What a horrible DM and an even worse brother.
This story happened approximately twelve-ish years ago, when I was 10 or 11 years old, and a completely starry-eyed newbie at D&D. Nowadays I’m a pretty seasoned player who’s also written some of my own campaigns, but we all start somewhere.
From a very young age, I was always fascinated with D&D because my dad and brother played it, and I looked up to both of them a lot. I also loved the concept and I liked fantasy, so I was in fact very overjoyed when they finally let me in on the fun. Now that I’m older, I can recognize that my dad & brother aren’t actually great DMs, my brother especially.
This story in particular always comes to mind, and it took me a few years and meeting new people to finally realize my brother was being a jerk for no reason, and some people are just bad DM’s.
For context, my brother is eight years older than me, so he was 20ish here, and he disapproves of everyone and everything. He’s one of those DMs who hates it when players have too much fun, and for him, the rules come first before anything else. He’s also super high-and-mighty about the different editions and swears by 3.5, and openly says that people who play 5e are mentally deficient. This story is just one example of his approach to D&D.
So, I’m a very excited kid who knows next to nothing about the rules, and boy was I ready to go on an adventure. I rolled up a half-elf bard named Onyx—I always loved bards because of Thom Merrilin from The Wheel of Time—and my cousin and uncle are my fellow party members, but their characters aren’t relevant here.
This is 2e AD&D for context.
So after a battle and some looting, the party stopped at a small village and we had downtime before we set off on our quest, investigating a rumor in a distant city. I had a lot of gold and wanted to spend it, so I thought that it would be a good idea to buy a mount for the journey. Because my character was so small, I had her purchase a pony. My brother was NOT happy about this and asked me several times if I was sure, stressing that this would be an absolute waste of money. I insisted that I was sure, because I didn’t think it was a big deal and he didn’t know that the main reason I went straight for a pony was because my brother had a companion who rode a pony in a separate game that my dad was running, and I wanted to emulate that.
Anyway, I buy my pony, and in an attempt to sound more grown up and serious, I named him Snake Eyes. My brother didn’t hesitate to tell me how stupid he thought this was. I was hurt, but we had an adventure to go on.
So Onyx and Snake Eyes were only a little bit down the road when I realized that my brother was not going to let me off easy here. It was quickly established in the narrative that Snake Eyes was the most stubborn, uncooperative, ill-tempered pony you could ever meet. He constantly tried to bite at Onyx, wouldn’t listen to a single command, and kept trying to run off at every free moment. It was quickly becoming un-fun for me and I started to resent my purchase, but I pressed on, trying to hold onto any optimism I had left.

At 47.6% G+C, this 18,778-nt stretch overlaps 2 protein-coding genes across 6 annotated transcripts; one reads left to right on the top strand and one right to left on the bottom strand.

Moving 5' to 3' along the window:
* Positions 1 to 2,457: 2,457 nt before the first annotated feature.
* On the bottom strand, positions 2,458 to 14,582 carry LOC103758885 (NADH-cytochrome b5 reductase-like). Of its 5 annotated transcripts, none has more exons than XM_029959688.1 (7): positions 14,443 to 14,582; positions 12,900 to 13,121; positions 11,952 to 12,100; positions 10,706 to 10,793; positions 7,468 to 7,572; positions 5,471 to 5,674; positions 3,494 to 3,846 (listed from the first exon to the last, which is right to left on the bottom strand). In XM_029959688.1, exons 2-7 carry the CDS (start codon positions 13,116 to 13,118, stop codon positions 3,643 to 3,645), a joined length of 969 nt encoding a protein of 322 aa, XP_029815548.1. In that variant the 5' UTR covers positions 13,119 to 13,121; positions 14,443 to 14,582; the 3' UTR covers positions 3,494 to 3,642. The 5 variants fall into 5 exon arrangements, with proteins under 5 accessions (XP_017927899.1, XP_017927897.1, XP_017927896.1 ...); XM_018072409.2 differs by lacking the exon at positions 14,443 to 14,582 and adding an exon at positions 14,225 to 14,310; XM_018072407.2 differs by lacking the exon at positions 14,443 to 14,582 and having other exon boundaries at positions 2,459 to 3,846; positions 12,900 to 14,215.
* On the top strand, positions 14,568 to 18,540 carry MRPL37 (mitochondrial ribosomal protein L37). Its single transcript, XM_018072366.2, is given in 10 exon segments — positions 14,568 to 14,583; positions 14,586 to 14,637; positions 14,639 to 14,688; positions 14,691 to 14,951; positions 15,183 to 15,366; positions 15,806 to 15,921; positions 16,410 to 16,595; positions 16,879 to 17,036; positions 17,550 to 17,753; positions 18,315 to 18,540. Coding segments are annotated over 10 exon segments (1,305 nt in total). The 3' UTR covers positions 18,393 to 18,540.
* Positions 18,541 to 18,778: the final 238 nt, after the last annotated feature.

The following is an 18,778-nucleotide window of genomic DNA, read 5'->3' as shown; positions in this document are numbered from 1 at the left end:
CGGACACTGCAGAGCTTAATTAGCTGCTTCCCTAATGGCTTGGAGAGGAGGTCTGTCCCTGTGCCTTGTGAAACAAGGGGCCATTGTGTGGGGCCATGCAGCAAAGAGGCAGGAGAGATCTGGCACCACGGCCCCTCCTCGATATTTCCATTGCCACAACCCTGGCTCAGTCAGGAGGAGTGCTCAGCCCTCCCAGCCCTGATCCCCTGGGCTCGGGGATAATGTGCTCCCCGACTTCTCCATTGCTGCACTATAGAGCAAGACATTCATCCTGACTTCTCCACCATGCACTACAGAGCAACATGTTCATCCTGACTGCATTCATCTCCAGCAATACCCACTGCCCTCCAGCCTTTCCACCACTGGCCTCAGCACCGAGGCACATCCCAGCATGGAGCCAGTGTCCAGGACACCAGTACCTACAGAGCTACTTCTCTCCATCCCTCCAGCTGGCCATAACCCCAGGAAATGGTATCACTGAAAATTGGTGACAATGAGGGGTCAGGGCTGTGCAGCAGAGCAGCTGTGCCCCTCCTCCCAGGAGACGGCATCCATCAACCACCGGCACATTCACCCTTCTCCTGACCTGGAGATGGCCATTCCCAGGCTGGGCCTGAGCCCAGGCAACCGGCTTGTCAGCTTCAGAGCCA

We came across an illusion of a fire and we could not convince Snake Eyes to walk through it. I understand the logic here, but my brother practically held up the game for 20 minutes trying to force me to abandon my pony by making it refuse to continue. After a lot of deliberation my uncle suggested we blindfold Snake Eyes and lead him through the fire, which my brother begrudgingly allowed.
Finally at setting up camp, I was feeling pretty bad (11 year old child guilt) and was trying to build some kind of bond with Snake Eyes by feeding him apples and petting him, but my brother made it clear that Snake Eyes still absolutely hated me. Anyways, in the middle of the night, orcs attacked our campsite and we had to defend it. Despite being tied to a tree, Snake Eyes managed to free himself in the confusion and took off running into the forest, never to be seen again.
Well, at least until we found his corpse later, gutted and strung up in a tree by orcs.
I was very upset at the loss of my pony and my money, and as a kid I found this a very discouraging introduction to D&D, because I just wanted to have a pony like my brother’s character and my brother had to ruin it.
After the session, I confronted my brother and asked why he had to be such a jerk about my pony and why he had to make it uncooperative and desperate to run away, and he just shrugged and said “It’s your fault. You should have bought a war pony. They listen better.”
Rip Snake Eyes. You are still missed.
But this was just the tip of the iceberg.
While my brother may be a big jerk about the rules a lot of the time, that isn’t really the source of his issues as a DM as much as his aggressive need for total control. So I do apologize to all the rules-lovers out there, I never meant to imply following the rules as a bad thing. It’s always about being a jerk!